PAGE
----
Laser Technology

EMS Industrial & Service Co. goes the extra mile with LVD Strippit high-production fiber laser

By Stefan Colle

Above: The Electra FL-3015 features a steel monoframe construction and weighs 33,000 lbs. so it can handle the 2g gantry acceleration rate without resonance issues.

December 2018 - The machine shop heartland of America begins in Chicago and surrounding suburbs. Here, mostly family-owned fabricators stamp, punch, bend, drill, tap and cut the metal components that feed U.S. industry. “There are thousands of shops that fabricate sheet metal steel and aluminum. I wanted a highly specialized niche, so I focused on copper bus bar,” says Tim Ellison, president of EMS Industrial & Service Co.

Located in Richmond, Illinois, not far from the Wisconsin border, EMS started up in 1961 when Ellison’s grandfather invented and then began manufacturing price markers for the grocery industry. A holder of half a dozen patents, Ellison’s grandfather would invent items while his father, a tool and die maker, designed the stamping equipment. Ellison himself began working in the shop during the summer at a young age.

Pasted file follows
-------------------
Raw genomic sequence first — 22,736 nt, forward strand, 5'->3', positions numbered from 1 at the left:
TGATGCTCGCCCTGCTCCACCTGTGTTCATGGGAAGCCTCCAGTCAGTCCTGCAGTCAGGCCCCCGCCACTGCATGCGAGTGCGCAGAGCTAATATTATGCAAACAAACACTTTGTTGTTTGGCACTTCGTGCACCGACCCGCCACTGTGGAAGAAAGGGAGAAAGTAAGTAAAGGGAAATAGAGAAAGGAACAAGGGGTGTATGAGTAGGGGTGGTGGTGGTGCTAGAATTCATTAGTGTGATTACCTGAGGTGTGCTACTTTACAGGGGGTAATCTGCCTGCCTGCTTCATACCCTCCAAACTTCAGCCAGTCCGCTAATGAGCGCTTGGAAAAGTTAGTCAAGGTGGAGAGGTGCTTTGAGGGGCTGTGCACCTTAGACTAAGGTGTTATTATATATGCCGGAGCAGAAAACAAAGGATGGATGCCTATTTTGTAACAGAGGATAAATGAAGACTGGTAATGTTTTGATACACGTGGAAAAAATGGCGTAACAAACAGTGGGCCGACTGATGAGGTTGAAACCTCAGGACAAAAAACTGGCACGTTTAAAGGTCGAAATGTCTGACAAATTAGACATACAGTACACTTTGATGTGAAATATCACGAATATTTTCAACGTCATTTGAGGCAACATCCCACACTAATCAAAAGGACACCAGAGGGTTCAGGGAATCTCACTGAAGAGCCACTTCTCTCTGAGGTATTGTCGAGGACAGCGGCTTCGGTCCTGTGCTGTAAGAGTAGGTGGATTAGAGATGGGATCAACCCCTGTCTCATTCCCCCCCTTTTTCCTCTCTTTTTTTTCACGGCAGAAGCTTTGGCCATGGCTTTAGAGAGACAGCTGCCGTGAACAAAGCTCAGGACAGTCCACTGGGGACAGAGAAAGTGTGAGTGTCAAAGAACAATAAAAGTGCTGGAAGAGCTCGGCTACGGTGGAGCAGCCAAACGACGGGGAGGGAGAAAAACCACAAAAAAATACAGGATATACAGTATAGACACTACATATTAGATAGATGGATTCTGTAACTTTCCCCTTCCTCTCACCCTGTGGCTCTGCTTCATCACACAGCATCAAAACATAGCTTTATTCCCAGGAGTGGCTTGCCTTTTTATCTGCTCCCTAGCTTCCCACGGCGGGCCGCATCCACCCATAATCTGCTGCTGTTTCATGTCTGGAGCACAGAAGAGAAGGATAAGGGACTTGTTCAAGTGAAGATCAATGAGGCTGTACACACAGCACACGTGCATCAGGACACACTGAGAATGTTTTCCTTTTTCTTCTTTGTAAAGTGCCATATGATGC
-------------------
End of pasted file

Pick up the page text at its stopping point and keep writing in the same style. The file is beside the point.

FFJ 1218 laser image1

EMS operator Rodrigo Benitez and President Tim Ellison.

“I like to joke that my dad violated child labor laws because he started me sweeping the floors when I was nine,” he continues. Ellison soon assembled price markers and starting playing with the drill press. By the end of high school, he had learned how to program the CAD/CAM software for turret punch presses and ultimately became president of the company at age 22.

Until he took the reins in 1993, EMS “made money by accident” because the company had little business structure or direction, Ellison says. With the telecom and internet industries just taking off, his focus on copper bus bar coincided perfectly with growing market demand.

Cutting copper

At first, EMS used a single station punch, an old milling machine and a stamping machine to fabricate copper. A CNC turret punch press and multi-axis CNC press brake greatly enhanced productivity, but the company still sought a cutting solution. In the early 2000s, EMS outsourced cutting to a precision waterjet fabricator and then acquired its own system in 2012.

While Ellison will work 24/7 to meet customer needs—he vows that no one will beat his lead time—cutting speed remained a bottleneck. Then Joe Dalo, an LVD Strippit sales representative, knocked on EMS’ door in early 2014.